Part 1 Principles
1. Fluorescence microscope
2. Filterset in FL-Mic
3. How concocal differs?
. What is confocal?
5. Resolution in confocal
6. Optical sectioning
7. Confocal image formation
    and time resolution
8. SNR in confocal
9. Variations of confocal

10. Special features from
     Leica sp2 confocal

Part 2 Application
1. Introduction
2. Tomographic view
    (Microscopical CT)

3. Three-D reconstruction
4. Thick specimen
5. Physiological study
Fluorescence detecting
       General consideration
Multi-channel detecting
       Background  correction
       Cross-talk correction
            Cross excitation
            Cross emission
            Unwanted FRET

Part 3 Operation and

 1. Getting started
 2. Settings in detail
     Laser line selection
      Laser intensity and 
         AOTF control

      Beam splitter
      PMT gain and offset 
      Scan speed
      Scan format, Zoom
        and Resolution

     Frame average, and
         Frame accumulation
     Pinhole and Z-resolution
     Emission collecting rang
        and Sequential scan

When Do you need confocal?
Are you abusing confocal?

Confocal Microscopy tutorial

Part 3 operation, optimization of Leica SP2 LSCM

Beam splitter (BSP)

As mentioned in Part 1, beam splitter is a crucial component in the light path between light source and specimen, between emission from specimen and detector, reflecting some bands and transmitting some others, affecting both excitation and emission.
Because of the two contradictory tasks placed on the single filter, in double or multiple labeling, the reflected wavelength bands for excitation means transmission barrier for emission, a phenomenon known as "emission hole". See Part 1, Filter set in Fluorescent Microscopy.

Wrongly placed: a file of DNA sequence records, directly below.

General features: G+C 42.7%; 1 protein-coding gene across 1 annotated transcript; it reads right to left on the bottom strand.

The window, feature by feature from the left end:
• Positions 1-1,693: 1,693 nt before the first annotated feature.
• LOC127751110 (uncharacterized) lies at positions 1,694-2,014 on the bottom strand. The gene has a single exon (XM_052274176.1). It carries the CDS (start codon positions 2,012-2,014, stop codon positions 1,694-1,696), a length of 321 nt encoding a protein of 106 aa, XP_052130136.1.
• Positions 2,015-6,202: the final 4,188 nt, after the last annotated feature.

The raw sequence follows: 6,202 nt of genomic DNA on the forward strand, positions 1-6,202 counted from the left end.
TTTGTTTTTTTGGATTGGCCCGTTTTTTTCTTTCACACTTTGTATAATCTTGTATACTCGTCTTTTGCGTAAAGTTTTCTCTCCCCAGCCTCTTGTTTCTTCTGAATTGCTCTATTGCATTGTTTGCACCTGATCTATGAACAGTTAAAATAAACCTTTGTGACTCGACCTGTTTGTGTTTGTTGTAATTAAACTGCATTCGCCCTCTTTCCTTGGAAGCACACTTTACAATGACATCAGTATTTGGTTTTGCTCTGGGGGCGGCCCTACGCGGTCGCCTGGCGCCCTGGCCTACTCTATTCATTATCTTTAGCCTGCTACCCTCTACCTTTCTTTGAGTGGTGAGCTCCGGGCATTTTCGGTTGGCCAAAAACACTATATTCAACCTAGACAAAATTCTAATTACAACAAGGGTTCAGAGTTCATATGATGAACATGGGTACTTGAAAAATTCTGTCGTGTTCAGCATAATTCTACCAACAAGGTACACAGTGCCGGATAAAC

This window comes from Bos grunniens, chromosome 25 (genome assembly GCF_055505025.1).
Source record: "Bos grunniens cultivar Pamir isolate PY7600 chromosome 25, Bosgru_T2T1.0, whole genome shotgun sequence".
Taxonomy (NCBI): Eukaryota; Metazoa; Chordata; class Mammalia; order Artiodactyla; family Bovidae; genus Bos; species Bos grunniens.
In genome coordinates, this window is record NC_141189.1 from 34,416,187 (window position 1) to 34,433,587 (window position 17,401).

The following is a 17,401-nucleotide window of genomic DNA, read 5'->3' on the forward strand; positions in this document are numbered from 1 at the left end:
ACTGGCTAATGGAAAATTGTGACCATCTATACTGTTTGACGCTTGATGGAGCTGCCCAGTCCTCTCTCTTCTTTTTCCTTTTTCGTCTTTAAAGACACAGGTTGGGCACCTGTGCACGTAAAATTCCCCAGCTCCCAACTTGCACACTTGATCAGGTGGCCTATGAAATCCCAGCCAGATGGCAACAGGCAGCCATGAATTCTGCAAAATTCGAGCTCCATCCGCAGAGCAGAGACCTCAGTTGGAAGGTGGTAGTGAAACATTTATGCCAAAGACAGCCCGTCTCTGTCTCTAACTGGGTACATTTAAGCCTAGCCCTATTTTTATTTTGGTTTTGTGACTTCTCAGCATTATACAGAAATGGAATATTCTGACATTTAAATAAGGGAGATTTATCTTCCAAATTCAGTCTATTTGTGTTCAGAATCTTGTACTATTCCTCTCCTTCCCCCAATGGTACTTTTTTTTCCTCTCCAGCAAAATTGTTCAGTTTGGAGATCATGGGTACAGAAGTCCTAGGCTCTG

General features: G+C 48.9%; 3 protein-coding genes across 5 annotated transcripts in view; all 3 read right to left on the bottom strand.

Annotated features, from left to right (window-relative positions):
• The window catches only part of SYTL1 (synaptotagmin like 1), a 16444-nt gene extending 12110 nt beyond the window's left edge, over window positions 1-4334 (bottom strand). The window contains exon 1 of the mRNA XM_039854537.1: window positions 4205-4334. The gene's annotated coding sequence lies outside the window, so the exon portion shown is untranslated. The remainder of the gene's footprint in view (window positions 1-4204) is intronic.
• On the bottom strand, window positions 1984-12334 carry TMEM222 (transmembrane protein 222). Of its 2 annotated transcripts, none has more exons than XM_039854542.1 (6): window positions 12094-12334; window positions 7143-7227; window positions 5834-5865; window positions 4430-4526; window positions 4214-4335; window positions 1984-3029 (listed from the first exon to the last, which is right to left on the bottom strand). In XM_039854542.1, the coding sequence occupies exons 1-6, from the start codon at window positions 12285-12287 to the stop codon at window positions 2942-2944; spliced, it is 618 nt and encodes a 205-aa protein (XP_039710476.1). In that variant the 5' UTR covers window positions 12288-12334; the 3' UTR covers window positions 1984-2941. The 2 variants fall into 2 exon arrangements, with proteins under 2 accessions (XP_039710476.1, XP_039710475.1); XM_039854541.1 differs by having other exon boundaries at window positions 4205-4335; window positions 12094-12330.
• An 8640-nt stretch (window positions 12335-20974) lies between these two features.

The choice of  BSP and cut-off value are very important and tricky. Inadequate choice of beam splitter will greatly influence the intensity and specificity of the final results.

For single labeling detecting, the choice is simple: a long pass shorter than emission but longer than excitation, or a band pass filter with cut-off value including the excitation but not emission works fine.

But for simultaneous multiple labeling detecting, a multi-band reflecting filter including all desired excitation bands has to be chosen. A filter in this category is marked for the bands it reflects. For example, a tri-chroic BSP 488/514/546 will reflect these three bands to specimen for excitation. But when emission is concerned, these three bands are also blocked thus lost in the return path. The barrier is usually 10-20 nm wide. Taking this BSP as example, spectra at 480-500, 504-524, 535-555 nm will never reach detector. If this filter is used for FITC, YFP and TRITC simultaneous excitation, FITC (em 497-575nm) and YFP (em 513-590 nm) will lose considerable amount of their emission. If this is intolerable in weak specimen, sequential scan is preferred and a single band BSP can be used each time to eliminate this loss.
As a general rule, if Multi-band BSP has to be used, choose as few bands as possible.

But the limited filters available for choosing is a problem. On a filter wheel, which usually holds 6 filters, if no suitable BSP is available, a neutral beam splitter 30/70 has to be chosen, which does not care about wavelength, simply reflects 30% light from light source to specimen and let 70% emission pass through. The result is compromised but better than nothing.

In confocal microscope, the newly invented non-beam-splitter based AOBS (acousto-optical beam splitter) from Leica solved this problem. See Special features from Leica SP2. (which is not available in this unit).

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This page was last updated 10.11.2009